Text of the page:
A producer with a genuine aptitude for both Hip-Hop and House music, Nick Wilson ( aka. Mr Beatnick ) is a man currently enjoying the unique position that this puts him in. Although he’s a fair few years in to his more than respectable career, 2013 has arguably seen something of a breakthrough for Wilson. A rapturously received performance at Sonar 2013 was the highlight of a year that saw him deliver a much loved FACT mix whilst also co-hosting an NTS show alongside Cherrystones and Bullion.
Next Monday finds Wilson dropping ‘The Synthetes Trilogy’, a collection of his well received ‘Synthetes’ records, on Don’t Be Afraid. A collection of constantly inventive and melodic electronica, it reflects Wilson’s exhaustive musical knowledge born from years of DJ’ing an record collecting.
In advance of the release of ‘The Synthetes Trilogy’ we decided to pick Wilson’s brain for nuggets of musical related Youtube gold, with the results as eclectic and entertaining as you’d expect. Read on for Furby sequencers, Cat Theremins, live Grime and more…
Ikonika – Mr Cake
I love this video, references Grand Theft Auto with a hint of Outrun, whilst the music is on some 130 BPM future-boogie-funk ish. I love to listen to this record whilst playing Vice City, the album “Aerotropolis” is one of my favourites of the year. Ikonika’s home on Line-play is easily one of the best virtual homes going, I visit her virtually sometimes, give her a heart and play on her pixellated SNES.
The Mind’s Eye – Short Circutz
Cheers to Jodelka for hipping me to this, one of a series of “Mind’s Eye” experiments, 3D rendered animations from the 90s. If you’re grey and balding like me this will teleport you back to the days of early MTV, old school rendered games by Infogrammes, Peter Molyneux’s Populous, parallax scrolling backdrops in RType.. Sit back and bask in the nostalgia for a moment. All about the bit with the chrome dinosaurs.
Ursula Dudziak – Space Lady
If you’ve ever listened to a Pete Rock, Buckwild or Large Pro hip hop record from the early 90s you might have heard a vocal sample that sounds like little bubbles rising.. like “blubblubblubblubdeeeeeeeeebaaaaa”.. It’s a vocal scat sound into a delay, and the voice of a certain polish jazz singer by the name of Ursula Dudziak, who was a force of nature in the third stream of polish jazz in the early 70s and 80s, penned many a jazz dance classic. This one is harder to find, from the 80s and pairs her scats with a nice deep, dubby 80s boogie groove. Precisely the sort of thing I look for when I’m digging in the crates, yo.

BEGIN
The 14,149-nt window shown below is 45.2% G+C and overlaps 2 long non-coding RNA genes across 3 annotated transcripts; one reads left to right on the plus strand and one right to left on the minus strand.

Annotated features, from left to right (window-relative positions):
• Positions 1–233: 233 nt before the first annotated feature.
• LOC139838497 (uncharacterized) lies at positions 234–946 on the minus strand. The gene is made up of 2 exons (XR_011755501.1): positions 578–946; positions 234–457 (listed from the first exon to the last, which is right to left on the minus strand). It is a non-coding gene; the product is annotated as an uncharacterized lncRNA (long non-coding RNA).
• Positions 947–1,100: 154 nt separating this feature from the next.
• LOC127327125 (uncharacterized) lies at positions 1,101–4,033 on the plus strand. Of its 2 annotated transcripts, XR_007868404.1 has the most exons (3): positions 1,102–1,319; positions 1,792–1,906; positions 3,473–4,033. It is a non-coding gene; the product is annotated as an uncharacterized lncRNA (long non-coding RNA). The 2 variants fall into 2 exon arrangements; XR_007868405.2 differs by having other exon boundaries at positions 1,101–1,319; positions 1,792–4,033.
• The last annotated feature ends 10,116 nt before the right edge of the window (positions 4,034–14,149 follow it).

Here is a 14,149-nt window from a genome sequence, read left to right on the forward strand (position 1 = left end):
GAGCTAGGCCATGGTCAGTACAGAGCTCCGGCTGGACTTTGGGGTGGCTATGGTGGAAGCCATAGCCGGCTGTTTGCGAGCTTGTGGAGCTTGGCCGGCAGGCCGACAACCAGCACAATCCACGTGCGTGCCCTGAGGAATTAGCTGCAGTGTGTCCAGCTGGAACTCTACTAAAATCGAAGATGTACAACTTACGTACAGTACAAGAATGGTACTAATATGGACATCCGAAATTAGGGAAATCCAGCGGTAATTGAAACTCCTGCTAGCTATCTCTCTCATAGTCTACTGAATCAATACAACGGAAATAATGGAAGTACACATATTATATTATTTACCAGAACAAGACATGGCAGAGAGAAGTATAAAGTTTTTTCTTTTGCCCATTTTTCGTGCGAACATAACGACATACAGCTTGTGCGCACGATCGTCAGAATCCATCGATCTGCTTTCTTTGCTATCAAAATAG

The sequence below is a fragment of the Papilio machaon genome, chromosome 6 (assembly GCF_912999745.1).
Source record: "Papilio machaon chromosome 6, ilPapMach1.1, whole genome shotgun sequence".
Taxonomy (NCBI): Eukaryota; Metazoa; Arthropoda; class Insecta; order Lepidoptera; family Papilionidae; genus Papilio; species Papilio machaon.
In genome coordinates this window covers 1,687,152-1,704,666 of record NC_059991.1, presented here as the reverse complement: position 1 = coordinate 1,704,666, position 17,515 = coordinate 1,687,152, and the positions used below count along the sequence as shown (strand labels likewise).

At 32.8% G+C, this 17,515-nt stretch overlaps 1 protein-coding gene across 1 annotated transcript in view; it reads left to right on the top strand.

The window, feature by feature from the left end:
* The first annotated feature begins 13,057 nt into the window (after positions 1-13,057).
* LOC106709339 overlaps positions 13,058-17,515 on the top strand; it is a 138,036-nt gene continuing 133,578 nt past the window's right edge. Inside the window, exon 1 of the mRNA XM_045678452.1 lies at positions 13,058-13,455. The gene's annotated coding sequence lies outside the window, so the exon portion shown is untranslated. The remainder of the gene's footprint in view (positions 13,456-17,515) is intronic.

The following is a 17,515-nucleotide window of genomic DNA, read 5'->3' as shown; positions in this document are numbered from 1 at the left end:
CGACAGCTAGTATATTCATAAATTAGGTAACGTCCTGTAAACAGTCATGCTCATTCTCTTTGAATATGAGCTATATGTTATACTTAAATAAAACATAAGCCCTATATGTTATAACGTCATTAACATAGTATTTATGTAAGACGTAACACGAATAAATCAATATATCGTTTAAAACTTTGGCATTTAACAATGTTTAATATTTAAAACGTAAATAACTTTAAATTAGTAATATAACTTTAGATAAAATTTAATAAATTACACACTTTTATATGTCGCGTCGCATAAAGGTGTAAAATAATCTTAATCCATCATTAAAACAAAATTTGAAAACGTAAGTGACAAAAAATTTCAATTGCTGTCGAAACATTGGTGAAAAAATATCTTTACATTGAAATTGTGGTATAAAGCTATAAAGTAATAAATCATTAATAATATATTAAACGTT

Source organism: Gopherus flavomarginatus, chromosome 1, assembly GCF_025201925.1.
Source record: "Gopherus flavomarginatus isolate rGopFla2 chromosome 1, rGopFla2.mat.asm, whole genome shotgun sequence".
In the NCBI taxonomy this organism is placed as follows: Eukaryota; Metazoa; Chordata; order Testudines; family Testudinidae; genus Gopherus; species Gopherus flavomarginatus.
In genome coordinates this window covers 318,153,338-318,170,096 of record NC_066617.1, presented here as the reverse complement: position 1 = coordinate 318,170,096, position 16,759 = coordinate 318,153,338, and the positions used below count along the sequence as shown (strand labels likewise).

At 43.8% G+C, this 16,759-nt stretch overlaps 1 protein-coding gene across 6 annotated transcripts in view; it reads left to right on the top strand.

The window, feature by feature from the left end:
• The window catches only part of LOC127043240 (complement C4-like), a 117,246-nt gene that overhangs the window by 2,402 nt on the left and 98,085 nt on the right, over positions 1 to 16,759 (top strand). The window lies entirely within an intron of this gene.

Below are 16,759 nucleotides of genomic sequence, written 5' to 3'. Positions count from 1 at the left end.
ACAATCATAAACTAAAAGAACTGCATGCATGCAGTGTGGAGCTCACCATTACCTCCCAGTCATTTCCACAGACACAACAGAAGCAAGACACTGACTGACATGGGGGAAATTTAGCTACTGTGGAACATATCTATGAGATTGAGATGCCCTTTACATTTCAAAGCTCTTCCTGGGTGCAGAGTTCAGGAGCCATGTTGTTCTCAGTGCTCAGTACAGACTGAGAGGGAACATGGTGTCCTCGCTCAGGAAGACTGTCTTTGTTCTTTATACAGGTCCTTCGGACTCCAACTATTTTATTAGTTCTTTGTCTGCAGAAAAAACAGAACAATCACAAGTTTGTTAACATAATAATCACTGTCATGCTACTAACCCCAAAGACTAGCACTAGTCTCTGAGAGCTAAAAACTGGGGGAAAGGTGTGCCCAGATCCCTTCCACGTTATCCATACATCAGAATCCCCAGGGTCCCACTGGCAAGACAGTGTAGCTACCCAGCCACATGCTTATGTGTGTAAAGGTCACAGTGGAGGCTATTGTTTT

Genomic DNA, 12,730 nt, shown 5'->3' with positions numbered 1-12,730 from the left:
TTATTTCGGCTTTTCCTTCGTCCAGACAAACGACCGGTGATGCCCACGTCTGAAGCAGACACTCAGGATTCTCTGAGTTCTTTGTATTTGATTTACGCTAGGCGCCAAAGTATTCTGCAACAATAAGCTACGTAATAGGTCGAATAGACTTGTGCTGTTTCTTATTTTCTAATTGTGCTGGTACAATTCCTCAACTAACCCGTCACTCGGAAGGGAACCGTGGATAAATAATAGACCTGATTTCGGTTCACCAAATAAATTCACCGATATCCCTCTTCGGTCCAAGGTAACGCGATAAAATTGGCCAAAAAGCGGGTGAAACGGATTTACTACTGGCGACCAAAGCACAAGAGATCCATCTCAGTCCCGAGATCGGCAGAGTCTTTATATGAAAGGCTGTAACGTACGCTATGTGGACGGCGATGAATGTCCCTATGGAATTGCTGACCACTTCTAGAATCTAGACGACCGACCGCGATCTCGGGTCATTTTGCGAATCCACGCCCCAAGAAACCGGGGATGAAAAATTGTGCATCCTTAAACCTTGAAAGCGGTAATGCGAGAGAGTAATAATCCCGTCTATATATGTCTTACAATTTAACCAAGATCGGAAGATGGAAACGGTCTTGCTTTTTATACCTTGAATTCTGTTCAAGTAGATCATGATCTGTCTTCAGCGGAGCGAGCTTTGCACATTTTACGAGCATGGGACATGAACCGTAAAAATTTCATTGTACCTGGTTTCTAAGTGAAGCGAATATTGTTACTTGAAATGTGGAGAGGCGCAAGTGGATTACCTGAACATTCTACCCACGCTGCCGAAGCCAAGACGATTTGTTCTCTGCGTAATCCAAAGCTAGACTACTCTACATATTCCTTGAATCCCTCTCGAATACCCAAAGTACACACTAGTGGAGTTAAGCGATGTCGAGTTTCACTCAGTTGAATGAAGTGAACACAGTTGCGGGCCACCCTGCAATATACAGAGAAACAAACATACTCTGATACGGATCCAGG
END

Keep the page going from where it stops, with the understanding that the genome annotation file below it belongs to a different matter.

Cat plays Theremin
Out to Dobie on this selection, spent a week laughing at it. All about the cat at the end. One of days I want to have a house full of cats and Theremins and use them to make a feline-synth orchestral record. Name suggestions welcomed, if only it also worked with dogs, could have called it the Barkestra.
Mr Beatnick – Waning Moon
Gratuitous cheeky plug time, and yes I hear you sighing, but such is life so DEAL WITH IT. My latest video was put together by my favourite director, Nic Hamilton, who also did some amazing work for Actress, LViz and Lukid, so I was thrilled that he offered to make one for me. Lots of cruising over the surface of the moon, static and monochrome textures. I like to play this on my TV on loop, dress up in a Stetson and pretend I’m an intergalactic answer to Humphrey Bogart. If only that were remotely true.
Circuit bent mechanical furby synthesiser
The circuit bending craze of the mid noughties probably resulted in a lot of solder-burnt fingers, a huge increase in sales of switches and buttons on Thomann.de and several landfills of Casio SK1s and Yamaha VSS keyboards that were blown up as a result of tampering – I should know, I manage to burnt out my SK1 as a 14 year old after prizing the lid off. On the positive side, it did yield this footage of a truly strange creation, enslaved Furby toys chained together. If Abe’s Odyssey were a synthesiser basically, what a hideously demonic, wonderful invention.
Roger S – Deep
Anyone who describes their music – or their taste in music – as “deep house” should be forced to listen to this and watch an educational documentary on what the words actually mean, their context and where the music really came from. It doesn’t come much better than this for me, “deep” in name and nature, thunderous, beautiful and dance-floor-ready to the core. Tip!
Footsie & Trilla Woo Riddim freestyle, Just Jam TV
I’m no grime expert by any means, but I do love the Woo Riddim rather a lot, and have spent a long time watching every woo freestyle I can find on Youtube. I think this is my favourite, bars rattling relentlessly, punchlines agago. Moments like this are why I love grime, that raw unchecked energy that makes you want to go full Tempz on your parents crockery collection or your noise complainant neighbors windows with a sledgehammer.
C – Brand – Wired For Games
One of the first boogie records I fell in love with, this 1983 offering from C Brand on Spring records is futuristic to the core, anticipating the relationship between video games and music by several decades – love that pitched up voice that asks “wired for games, you wanna play?”. Perfect soundtrack to playing Neuromancer on the Amiga 500, my favourite adventure game ever. According to things I’ve read, it was a massive anthem in the arcades in the early 80s, many coins were pumped into Pac Man machines, spurred on by this relentless groove.
Sun Ra – Cry Of Jazz
Only one way to end, since it’s one of my lists we need the alpha and the omega, the beginning and the end, Sun Ra of the mighty solar myth arkestra. Lots of people go on and on about Space Is The Place but Cry Of Jazz is much less well known – and perhaps much more beautiful, shot in 1959. Immerse yourself, the music and words speak more deeply to the soul than I ever could. Be well citizens, thanks for reading, and watching.